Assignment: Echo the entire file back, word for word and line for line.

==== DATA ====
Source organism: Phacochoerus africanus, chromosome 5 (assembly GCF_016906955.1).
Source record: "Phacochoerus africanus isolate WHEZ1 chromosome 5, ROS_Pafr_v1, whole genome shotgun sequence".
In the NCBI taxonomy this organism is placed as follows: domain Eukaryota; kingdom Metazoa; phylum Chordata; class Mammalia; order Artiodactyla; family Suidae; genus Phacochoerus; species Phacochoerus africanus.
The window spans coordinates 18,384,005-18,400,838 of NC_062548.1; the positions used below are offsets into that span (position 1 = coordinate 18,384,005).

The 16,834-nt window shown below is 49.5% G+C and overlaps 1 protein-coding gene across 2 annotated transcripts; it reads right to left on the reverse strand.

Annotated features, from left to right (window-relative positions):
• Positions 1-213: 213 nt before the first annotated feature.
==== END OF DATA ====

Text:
Source organism: Phacochoerus africanus, chromosome 5 (assembly GCF_016906955.1).
Source record: "Phacochoerus africanus isolate WHEZ1 chromosome 5, ROS_Pafr_v1, whole genome shotgun sequence".
In the NCBI taxonomy this organism is placed as follows: domain Eukaryota; kingdom Metazoa; phylum Chordata; class Mammalia; order Artiodactyla; family Suidae; genus Phacochoerus; species Phacochoerus africanus.
The window spans coordinates 18,384,005-18,400,838 of NC_062548.1; the positions used below are offsets into that span (position 1 = coordinate 18,384,005).

The 16,834-nt window shown below is 49.5% G+C and overlaps 1 protein-coding gene across 2 annotated transcripts; it reads right to left on the reverse strand.

Annotated features, from left to right (window-relative positions):
• Positions 1-213: 213 nt before the first annotated feature.